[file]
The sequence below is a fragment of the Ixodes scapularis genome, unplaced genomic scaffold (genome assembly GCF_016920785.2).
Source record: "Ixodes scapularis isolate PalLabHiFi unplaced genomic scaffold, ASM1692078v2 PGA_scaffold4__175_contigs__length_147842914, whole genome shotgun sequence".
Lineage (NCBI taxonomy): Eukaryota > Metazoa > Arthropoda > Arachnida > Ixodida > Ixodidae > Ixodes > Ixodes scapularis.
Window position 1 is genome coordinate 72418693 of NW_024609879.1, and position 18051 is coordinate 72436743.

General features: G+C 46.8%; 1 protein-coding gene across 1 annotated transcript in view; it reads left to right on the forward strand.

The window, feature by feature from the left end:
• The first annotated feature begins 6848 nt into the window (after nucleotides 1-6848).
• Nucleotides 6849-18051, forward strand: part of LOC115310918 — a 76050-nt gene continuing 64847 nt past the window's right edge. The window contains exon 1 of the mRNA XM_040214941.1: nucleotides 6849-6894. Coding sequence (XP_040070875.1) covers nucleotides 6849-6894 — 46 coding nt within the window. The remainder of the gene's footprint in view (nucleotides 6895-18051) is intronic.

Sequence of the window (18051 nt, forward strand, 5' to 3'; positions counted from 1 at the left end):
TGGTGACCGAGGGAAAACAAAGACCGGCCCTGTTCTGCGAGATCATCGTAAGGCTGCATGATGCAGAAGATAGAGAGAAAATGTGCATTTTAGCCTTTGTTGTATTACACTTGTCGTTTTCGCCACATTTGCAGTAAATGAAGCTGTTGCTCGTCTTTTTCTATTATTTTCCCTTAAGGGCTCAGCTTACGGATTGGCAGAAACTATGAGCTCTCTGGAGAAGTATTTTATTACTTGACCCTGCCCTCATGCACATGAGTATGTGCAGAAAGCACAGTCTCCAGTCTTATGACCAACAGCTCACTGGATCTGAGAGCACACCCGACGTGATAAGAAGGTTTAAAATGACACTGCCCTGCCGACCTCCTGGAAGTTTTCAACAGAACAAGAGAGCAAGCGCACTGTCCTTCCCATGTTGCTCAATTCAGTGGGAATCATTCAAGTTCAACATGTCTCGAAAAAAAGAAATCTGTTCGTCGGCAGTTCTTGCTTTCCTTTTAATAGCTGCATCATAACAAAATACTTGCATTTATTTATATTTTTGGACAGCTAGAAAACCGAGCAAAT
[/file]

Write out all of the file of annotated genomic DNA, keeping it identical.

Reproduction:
The sequence below is a fragment of the Ixodes scapularis genome, unplaced genomic scaffold (genome assembly GCF_016920785.2).
Source record: "Ixodes scapularis isolate PalLabHiFi unplaced genomic scaffold, ASM1692078v2 PGA_scaffold4__175_contigs__length_147842914, whole genome shotgun sequence".
Lineage (NCBI taxonomy): Eukaryota > Metazoa > Arthropoda > Arachnida > Ixodida > Ixodidae > Ixodes > Ixodes scapularis.
Window position 1 is genome coordinate 72418693 of NW_024609879.1, and position 18051 is coordinate 72436743.

General features: G+C 46.8%; 1 protein-coding gene across 1 annotated transcript in view; it reads left to right on the forward strand.

The window, feature by feature from the left end:
• The first annotated feature begins 6848 nt into the window (after nucleotides 1-6848).
• Nucleotides 6849-18051, forward strand: part of LOC115310918 — a 76050-nt gene continuing 64847 nt past the window's right edge. The window contains exon 1 of the mRNA XM_040214941.1: nucleotides 6849-6894. Coding sequence (XP_040070875.1) covers nucleotides 6849-6894 — 46 coding nt within the window. The remainder of the gene's footprint in view (nucleotides 6895-18051) is intronic.

Sequence of the window (18051 nt, forward strand, 5' to 3'; positions counted from 1 at the left end):
TGGTGACCGAGGGAAAACAAAGACCGGCCCTGTTCTGCGAGATCATCGTAAGGCTGCATGATGCAGAAGATAGAGAGAAAATGTGCATTTTAGCCTTTGTTGTATTACACTTGTCGTTTTCGCCACATTTGCAGTAAATGAAGCTGTTGCTCGTCTTTTTCTATTATTTTCCCTTAAGGGCTCAGCTTACGGATTGGCAGAAACTATGAGCTCTCTGGAGAAGTATTTTATTACTTGACCCTGCCCTCATGCACATGAGTATGTGCAGAAAGCACAGTCTCCAGTCTTATGACCAACAGCTCACTGGATCTGAGAGCACACCCGACGTGATAAGAAGGTTTAAAATGACACTGCCCTGCCGACCTCCTGGAAGTTTTCAACAGAACAAGAGAGCAAGCGCACTGTCCTTCCCATGTTGCTCAATTCAGTGGGAATCATTCAAGTTCAACATGTCTCGAAAAAAAGAAATCTGTTCGTCGGCAGTTCTTGCTTTCCTTTTAATAGCTGCATCATAACAAAATACTTGCATTTATTTATATTTTTGGACAGCTAGAAAACCGAGCAAAT